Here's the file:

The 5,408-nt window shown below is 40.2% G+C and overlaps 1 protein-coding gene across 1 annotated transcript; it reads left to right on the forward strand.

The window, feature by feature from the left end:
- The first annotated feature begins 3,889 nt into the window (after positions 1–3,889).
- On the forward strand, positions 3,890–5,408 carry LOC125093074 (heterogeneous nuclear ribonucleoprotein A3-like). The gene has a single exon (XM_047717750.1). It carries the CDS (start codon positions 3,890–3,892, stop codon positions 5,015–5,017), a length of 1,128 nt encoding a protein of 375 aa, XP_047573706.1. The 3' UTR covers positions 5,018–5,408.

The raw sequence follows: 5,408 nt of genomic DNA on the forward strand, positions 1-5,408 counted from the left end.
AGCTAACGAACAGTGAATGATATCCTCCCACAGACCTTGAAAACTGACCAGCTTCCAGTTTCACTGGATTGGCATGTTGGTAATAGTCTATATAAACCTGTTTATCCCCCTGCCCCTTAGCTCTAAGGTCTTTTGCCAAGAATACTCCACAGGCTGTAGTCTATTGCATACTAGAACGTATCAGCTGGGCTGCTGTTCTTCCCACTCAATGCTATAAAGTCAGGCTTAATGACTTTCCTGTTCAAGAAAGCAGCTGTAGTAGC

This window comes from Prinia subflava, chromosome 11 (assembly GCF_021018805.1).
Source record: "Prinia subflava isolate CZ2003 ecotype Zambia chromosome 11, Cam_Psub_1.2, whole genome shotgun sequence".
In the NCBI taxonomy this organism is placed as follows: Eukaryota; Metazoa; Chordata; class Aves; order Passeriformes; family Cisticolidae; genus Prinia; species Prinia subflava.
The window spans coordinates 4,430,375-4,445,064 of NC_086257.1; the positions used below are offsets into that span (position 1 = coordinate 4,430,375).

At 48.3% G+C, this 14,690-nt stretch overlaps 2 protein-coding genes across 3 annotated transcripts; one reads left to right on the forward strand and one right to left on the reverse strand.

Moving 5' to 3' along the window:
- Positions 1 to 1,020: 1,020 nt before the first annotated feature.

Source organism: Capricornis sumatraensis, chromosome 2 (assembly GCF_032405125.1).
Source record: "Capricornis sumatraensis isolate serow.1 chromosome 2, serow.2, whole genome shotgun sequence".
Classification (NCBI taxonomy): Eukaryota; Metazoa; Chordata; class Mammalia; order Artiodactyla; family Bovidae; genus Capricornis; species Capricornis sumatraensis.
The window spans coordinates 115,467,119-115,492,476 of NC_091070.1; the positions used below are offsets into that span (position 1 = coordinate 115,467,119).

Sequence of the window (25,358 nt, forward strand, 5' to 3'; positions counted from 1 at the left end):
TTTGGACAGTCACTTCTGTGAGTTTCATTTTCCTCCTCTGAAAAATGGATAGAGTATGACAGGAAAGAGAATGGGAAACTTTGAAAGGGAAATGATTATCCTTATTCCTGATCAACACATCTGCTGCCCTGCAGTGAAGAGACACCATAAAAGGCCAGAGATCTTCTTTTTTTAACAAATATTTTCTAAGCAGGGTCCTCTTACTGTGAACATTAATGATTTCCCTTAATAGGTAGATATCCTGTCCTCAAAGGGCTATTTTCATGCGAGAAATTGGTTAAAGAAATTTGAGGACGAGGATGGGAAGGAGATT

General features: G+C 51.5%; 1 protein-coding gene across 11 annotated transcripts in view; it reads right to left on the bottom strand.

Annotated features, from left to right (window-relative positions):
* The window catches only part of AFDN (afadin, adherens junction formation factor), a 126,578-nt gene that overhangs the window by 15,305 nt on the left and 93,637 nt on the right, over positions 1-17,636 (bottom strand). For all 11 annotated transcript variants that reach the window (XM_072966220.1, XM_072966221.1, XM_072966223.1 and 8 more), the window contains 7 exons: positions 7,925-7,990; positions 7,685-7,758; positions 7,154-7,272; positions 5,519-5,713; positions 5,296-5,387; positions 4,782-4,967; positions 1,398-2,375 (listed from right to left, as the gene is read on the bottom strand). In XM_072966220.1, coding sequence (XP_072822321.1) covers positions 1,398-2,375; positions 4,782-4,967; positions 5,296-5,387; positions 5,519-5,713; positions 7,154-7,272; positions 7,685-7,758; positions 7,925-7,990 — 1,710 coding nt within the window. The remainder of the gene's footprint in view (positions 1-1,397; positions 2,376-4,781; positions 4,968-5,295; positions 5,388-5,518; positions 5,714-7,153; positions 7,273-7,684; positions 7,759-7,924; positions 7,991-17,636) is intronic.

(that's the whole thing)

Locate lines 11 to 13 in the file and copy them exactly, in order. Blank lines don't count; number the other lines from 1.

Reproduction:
At 48.3% G+C, this 14,690-nt stretch overlaps 2 protein-coding genes across 3 annotated transcripts; one reads left to right on the forward strand and one right to left on the reverse strand.

Moving 5' to 3' along the window:
- Positions 1 to 1,020: 1,020 nt before the first annotated feature.